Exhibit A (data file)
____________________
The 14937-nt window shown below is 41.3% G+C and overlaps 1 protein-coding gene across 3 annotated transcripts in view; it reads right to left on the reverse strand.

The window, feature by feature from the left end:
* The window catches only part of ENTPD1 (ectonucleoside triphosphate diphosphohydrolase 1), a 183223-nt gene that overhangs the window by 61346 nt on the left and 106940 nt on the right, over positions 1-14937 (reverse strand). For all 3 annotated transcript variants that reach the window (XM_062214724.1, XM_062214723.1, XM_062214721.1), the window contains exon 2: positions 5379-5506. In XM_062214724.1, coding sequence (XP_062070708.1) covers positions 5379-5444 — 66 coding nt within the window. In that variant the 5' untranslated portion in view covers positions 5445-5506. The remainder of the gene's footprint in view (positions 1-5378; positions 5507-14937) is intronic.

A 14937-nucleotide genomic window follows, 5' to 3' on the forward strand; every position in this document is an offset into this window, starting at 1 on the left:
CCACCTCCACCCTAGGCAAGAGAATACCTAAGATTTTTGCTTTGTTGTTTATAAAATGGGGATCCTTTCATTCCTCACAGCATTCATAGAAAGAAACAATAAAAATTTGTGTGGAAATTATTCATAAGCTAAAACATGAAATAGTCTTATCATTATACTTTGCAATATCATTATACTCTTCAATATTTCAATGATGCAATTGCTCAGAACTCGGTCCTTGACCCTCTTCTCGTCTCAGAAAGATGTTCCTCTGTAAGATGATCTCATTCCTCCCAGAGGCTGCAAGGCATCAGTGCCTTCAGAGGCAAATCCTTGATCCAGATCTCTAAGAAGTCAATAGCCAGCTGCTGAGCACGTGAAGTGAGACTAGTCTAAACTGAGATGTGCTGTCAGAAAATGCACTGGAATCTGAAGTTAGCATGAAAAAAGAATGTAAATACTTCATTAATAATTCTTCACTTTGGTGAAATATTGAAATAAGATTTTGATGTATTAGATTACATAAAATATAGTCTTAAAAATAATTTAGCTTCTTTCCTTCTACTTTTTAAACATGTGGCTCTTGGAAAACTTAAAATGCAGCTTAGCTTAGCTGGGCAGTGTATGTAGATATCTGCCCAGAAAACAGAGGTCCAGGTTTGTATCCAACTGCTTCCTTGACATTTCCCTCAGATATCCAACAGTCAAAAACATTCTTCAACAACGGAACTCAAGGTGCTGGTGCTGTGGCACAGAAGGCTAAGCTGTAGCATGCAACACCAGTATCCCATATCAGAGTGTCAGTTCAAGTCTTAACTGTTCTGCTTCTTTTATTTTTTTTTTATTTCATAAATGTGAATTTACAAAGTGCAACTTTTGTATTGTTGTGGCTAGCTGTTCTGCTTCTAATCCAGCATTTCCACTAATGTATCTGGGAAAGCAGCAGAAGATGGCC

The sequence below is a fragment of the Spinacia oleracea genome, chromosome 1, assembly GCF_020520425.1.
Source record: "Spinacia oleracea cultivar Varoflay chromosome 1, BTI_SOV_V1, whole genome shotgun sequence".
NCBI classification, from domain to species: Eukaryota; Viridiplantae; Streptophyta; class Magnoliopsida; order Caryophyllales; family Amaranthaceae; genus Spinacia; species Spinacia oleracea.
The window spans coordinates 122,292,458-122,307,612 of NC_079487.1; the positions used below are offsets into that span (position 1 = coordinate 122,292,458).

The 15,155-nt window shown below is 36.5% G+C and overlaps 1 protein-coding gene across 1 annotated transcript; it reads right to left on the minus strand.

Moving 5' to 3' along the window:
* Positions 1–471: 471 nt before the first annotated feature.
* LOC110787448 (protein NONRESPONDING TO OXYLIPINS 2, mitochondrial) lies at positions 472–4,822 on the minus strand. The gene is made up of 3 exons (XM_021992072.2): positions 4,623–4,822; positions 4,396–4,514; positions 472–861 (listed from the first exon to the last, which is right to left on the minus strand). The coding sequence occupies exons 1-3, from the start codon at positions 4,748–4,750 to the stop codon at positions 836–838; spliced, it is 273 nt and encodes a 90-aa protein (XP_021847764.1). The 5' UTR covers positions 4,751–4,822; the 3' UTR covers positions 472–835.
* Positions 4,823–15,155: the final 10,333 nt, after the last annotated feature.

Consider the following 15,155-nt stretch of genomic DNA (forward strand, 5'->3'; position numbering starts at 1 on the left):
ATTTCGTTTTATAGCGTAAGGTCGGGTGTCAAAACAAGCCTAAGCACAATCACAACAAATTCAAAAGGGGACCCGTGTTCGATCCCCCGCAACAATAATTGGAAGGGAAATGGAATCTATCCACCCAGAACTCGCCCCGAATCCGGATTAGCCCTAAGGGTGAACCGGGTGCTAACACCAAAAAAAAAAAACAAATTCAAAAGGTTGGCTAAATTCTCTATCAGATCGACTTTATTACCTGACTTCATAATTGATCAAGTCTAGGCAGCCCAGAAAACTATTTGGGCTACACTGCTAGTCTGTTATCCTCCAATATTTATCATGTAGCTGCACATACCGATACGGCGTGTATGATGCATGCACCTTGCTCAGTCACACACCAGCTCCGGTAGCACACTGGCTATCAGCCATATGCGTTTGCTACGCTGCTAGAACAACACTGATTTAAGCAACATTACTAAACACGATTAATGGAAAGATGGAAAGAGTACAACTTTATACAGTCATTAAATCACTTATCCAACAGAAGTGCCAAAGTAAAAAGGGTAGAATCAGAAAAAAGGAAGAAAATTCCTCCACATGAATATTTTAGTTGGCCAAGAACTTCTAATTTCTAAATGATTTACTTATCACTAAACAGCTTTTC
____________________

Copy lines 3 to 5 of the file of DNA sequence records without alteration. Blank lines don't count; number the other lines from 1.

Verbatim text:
* The window catches only part of ENTPD1 (ectonucleoside triphosphate diphosphohydrolase 1), a 183223-nt gene that overhangs the window by 61346 nt on the left and 106940 nt on the right, over positions 1-14937 (reverse strand). For all 3 annotated transcript variants that reach the window (XM_062214724.1, XM_062214723.1, XM_062214721.1), the window contains exon 2: positions 5379-5506. In XM_062214724.1, coding sequence (XP_062070708.1) covers positions 5379-5444 — 66 coding nt within the window. In that variant the 5' untranslated portion in view covers positions 5445-5506. The remainder of the gene's footprint in view (positions 1-5378; positions 5507-14937) is intronic.

A 14937-nucleotide genomic window follows, 5' to 3' on the forward strand; every position in this document is an offset into this window, starting at 1 on the left:
CCACCTCCACCCTAGGCAAGAGAATACCTAAGATTTTTGCTTTGTTGTTTATAAAATGGGGATCCTTTCATTCCTCACAGCATTCATAGAAAGAAACAATAAAAATTTGTGTGGAAATTATTCATAAGCTAAAACATGAAATAGTCTTATCATTATACTTTGCAATATCATTATACTCTTCAATATTTCAATGATGCAATTGCTCAGAACTCGGTCCTTGACCCTCTTCTCGTCTCAGAAAGATGTTCCTCTGTAAGATGATCTCATTCCTCCCAGAGGCTGCAAGGCATCAGTGCCTTCAGAGGCAAATCCTTGATCCAGATCTCTAAGAAGTCAATAGCCAGCTGCTGAGCACGTGAAGTGAGACTAGTCTAAACTGAGATGTGCTGTCAGAAAATGCACTGGAATCTGAAGTTAGCATGAAAAAAGAATGTAAATACTTCATTAATAATTCTTCACTTTGGTGAAATATTGAAATAAGATTTTGATGTATTAGATTACATAAAATATAGTCTTAAAAATAATTTAGCTTCTTTCCTTCTACTTTTTAAACATGTGGCTCTTGGAAAACTTAAAATGCAGCTTAGCTTAGCTGGGCAGTGTATGTAGATATCTGCCCAGAAAACAGAGGTCCAGGTTTGTATCCAACTGCTTCCTTGACATTTCCCTCAGATATCCAACAGTCAAAAACATTCTTCAACAACGGAACTCAAGGTGCTGGTGCTGTGGCACAGAAGGCTAAGCTGTAGCATGCAACACCAGTATCCCATATCAGAGTGTCAGTTCAAGTCTTAACTGTTCTGCTTCTTTTATTTTTTTTTTATTTCATAAATGTGAATTTACAAAGTGCAACTTTTGTATTGTTGTGGCTAGCTGTTCTGCTTCTAATCCAGCATTTCCACTAATGTATCTGGGAAAGCAGCAGAAGATGGCC